The Pakistani arm of the Taliban has denied responsibility for a recent series of terrorist attacks in Pakistan, instead pointing the finger at Xe Services, the security contractor formerly known as Blackwater, as well as the country's own security services.
"The Tehreek-e-Taliban are not responsible for the bombings, but Blackwater and Pakistan's spy agency are behind them," said Pakistani Taliban spokesman Azam Tariq, according to a translation from Al-Jazeera English.
''The dirty Pakistani intelligence agencies, for the sake of creating mistrust and hatred among people against the Taliban, are carrying out blasts at places like the Islamic university, Islamabad, and the Khyber bazaar, Peshawar,'' the Associated Press quoted Tariq as saying.
The Taliban's new talking point is likely an attempt to capitalize on anti-American conspiracy theories circulating among the Pakistani public.
Blackwater's "operatives are often viewed by Pakistanis as akin to CIA agents and local conspiracy theories sometimes assert that the US with the help of Blackwater, rather than the Taliban, are responsible for the suicide attacks," reports the Christian Science Monitor.
CNN reports that Blackwater denies having any contracts in Pakistan.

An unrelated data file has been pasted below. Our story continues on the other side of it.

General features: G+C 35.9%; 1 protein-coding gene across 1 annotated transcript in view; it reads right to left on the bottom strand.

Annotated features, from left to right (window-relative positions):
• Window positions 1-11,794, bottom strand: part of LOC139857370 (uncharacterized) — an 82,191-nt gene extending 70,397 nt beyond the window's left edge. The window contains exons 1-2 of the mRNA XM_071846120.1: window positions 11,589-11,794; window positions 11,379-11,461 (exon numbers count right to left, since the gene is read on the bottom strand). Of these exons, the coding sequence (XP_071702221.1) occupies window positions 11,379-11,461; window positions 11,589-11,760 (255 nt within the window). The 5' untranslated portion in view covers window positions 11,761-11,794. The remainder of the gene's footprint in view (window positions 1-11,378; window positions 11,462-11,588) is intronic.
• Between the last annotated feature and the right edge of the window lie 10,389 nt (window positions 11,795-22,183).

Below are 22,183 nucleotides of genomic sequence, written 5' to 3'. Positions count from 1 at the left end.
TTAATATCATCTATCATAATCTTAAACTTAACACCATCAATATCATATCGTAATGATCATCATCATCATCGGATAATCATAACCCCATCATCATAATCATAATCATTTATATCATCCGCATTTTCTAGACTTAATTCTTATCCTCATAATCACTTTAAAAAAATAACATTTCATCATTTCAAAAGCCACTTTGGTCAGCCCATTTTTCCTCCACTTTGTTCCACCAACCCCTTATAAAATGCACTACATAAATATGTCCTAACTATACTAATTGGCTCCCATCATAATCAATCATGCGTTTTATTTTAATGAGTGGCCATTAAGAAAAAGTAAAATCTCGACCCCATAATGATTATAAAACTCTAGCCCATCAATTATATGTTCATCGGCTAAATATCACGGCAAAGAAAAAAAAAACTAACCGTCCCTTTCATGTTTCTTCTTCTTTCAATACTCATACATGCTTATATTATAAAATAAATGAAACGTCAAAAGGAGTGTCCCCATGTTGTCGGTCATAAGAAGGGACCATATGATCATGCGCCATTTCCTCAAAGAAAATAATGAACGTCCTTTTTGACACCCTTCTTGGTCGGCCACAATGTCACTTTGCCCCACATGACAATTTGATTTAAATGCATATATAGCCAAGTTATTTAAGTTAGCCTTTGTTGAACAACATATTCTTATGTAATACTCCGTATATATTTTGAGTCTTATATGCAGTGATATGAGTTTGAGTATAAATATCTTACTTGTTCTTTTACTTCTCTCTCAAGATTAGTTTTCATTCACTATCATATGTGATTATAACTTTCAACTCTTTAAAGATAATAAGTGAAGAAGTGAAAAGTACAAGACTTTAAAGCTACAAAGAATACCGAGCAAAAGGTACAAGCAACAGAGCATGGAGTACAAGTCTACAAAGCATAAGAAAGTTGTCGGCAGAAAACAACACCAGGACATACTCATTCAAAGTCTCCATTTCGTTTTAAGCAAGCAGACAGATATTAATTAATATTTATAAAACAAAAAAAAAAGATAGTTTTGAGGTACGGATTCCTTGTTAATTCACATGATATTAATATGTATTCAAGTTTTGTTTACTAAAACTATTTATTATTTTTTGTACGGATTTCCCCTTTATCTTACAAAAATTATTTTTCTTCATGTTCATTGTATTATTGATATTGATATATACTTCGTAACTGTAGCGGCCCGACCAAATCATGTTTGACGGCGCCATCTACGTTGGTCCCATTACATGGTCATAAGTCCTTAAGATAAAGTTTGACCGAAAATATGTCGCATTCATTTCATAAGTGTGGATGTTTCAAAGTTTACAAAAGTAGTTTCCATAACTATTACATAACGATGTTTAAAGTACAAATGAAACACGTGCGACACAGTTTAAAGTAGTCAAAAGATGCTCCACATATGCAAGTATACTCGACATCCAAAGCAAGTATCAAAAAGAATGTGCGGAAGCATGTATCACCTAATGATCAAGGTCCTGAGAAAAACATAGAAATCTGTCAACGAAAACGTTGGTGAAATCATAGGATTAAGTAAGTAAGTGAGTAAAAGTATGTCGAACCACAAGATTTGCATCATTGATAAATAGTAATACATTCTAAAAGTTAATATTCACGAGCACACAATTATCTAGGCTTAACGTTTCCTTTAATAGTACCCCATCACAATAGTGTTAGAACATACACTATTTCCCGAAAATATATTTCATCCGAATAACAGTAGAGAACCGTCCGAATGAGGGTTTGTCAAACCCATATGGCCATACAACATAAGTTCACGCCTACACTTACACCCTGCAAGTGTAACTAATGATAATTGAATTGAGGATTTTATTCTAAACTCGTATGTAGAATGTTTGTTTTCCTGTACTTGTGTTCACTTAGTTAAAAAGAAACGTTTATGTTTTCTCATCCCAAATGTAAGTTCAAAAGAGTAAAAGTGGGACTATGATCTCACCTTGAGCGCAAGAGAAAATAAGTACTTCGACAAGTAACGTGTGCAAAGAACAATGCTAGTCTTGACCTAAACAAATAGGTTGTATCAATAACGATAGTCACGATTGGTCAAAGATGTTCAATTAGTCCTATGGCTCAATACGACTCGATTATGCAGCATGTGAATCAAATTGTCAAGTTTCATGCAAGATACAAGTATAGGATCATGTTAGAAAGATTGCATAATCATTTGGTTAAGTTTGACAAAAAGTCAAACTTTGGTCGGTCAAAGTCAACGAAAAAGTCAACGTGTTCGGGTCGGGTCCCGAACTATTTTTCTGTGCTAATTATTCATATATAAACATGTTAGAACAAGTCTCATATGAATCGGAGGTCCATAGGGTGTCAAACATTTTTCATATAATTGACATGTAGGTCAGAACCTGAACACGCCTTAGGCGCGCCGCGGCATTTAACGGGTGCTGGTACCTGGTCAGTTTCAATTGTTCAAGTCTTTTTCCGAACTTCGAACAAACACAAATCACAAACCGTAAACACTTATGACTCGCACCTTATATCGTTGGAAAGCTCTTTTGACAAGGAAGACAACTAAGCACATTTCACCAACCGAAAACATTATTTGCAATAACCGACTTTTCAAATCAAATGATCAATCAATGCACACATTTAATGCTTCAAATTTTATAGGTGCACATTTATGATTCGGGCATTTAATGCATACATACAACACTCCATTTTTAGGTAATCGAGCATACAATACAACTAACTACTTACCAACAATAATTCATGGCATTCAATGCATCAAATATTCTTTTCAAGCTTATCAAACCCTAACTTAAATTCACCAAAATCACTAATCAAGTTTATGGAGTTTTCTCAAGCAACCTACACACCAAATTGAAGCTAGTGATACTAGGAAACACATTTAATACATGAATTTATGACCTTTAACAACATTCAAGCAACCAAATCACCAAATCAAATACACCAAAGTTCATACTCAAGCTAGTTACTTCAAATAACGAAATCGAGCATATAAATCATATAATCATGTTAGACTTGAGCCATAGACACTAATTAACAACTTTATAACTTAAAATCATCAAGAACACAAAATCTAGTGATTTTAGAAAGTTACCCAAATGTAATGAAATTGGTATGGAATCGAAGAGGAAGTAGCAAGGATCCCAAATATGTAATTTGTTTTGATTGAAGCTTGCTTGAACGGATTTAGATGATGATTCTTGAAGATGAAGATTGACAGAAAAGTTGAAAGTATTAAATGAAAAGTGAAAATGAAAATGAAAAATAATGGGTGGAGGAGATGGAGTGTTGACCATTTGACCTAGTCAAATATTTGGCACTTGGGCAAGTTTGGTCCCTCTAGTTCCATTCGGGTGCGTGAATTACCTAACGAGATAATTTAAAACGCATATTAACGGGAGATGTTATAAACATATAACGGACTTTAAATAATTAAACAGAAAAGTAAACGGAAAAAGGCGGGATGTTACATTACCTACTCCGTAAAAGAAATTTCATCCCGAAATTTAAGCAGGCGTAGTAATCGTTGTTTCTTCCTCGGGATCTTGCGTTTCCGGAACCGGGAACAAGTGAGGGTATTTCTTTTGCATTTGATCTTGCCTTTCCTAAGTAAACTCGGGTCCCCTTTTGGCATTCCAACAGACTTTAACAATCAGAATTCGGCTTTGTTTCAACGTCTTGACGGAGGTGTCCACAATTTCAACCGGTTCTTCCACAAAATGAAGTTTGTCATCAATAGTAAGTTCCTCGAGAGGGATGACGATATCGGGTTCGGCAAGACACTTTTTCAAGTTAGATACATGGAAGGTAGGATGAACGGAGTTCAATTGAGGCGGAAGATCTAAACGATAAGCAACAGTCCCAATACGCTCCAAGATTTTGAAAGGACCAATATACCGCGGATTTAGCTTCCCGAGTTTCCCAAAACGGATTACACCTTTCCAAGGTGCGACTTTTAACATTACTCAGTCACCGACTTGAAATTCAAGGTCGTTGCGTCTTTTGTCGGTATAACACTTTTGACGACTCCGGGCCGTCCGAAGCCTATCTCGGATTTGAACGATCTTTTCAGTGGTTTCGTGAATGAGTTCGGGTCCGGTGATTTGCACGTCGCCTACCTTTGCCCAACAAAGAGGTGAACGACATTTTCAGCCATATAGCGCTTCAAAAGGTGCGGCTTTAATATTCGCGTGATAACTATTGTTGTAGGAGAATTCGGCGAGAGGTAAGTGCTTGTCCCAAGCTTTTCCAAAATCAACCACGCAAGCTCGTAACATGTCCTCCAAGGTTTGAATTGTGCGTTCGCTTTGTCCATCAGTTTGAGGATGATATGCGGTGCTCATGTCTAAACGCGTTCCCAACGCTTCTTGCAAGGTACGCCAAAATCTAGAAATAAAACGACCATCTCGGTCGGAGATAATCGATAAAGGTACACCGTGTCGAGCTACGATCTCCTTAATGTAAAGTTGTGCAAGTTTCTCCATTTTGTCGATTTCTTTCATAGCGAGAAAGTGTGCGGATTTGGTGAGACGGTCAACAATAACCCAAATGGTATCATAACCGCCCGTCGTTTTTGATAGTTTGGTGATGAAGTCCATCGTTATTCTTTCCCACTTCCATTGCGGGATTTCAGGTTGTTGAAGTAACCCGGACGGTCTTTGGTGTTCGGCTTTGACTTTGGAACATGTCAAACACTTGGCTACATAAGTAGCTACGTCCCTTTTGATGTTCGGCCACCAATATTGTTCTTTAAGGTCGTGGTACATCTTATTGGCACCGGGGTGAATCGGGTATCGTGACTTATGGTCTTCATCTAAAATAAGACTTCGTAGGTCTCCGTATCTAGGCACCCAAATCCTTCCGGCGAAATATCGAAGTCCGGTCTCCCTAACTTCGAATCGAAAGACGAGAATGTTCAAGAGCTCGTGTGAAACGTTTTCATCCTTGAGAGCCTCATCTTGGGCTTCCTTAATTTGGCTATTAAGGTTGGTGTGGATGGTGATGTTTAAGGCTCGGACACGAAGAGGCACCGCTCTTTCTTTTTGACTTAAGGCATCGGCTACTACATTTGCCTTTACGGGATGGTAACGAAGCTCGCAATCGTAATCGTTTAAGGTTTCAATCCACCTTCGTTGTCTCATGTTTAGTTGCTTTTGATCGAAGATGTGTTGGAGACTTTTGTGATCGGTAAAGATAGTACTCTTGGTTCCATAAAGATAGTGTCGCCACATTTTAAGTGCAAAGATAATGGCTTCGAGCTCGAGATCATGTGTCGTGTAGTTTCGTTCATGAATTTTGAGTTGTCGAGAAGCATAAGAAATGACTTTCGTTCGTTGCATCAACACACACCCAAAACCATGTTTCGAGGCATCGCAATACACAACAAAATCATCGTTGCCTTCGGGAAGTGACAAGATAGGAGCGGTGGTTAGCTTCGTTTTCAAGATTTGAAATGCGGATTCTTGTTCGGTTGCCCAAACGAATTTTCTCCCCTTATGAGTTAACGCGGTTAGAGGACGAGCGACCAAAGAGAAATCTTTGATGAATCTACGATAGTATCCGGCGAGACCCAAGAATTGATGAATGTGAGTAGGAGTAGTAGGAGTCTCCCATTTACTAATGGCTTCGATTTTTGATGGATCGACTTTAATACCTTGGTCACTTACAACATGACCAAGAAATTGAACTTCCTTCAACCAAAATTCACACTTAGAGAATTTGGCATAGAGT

"We have no contracts in Pakistan," Xe spokeswoman Stacey DeLuke told CNN. "Our competitor holds that WPPS (worldwide personal protection services) contract. ... We've been blamed for all that has gone wrong in Peshawar, none of which is true, since we have absolutely no presence there."
But the Christian Science Monitor reported on Monday that the company "now provides security for a US-backed aid project" in the city of Peshawar.
Peshawar was the site of a deadly market bombing late last month that left 117 people dead. That attack was one of several in which the Taliban explicitly denied involvement. The group also disavowed an attack last Friday on the offices of the ISI, Pakistan's spy agency, which left at least 10 people dead.
The notion that some of Pakistan's terror attacks were "inside jobs" by the Pakistani government and American agencies designed to shore up support for the US-led war on terror has been gaining popularity in Pakistan, not least because some of the attacks in recent years have suggested collusion between the attackers and security forces.
"In previous terror attacks in Pakistan, the perpetrators appeared to have considerable intelligence about their targets," reported the UK's Independent in March. "Car bombers have struck at army and anti-terror police headquarters in the past two years without the slightest hindrance."
The Taliban may have had good strategic reason to speak up against Pakistan's recent spate of violence: They may be attempting to avoid another aggressive campaign by the Pakistani army.
A report in the Pakistan Daily Times states that "the recent wave of terror attacks ... has sparked outrage against the Taliban, with public opinion fast swinging in favor of a military offensive in South Waziristan."
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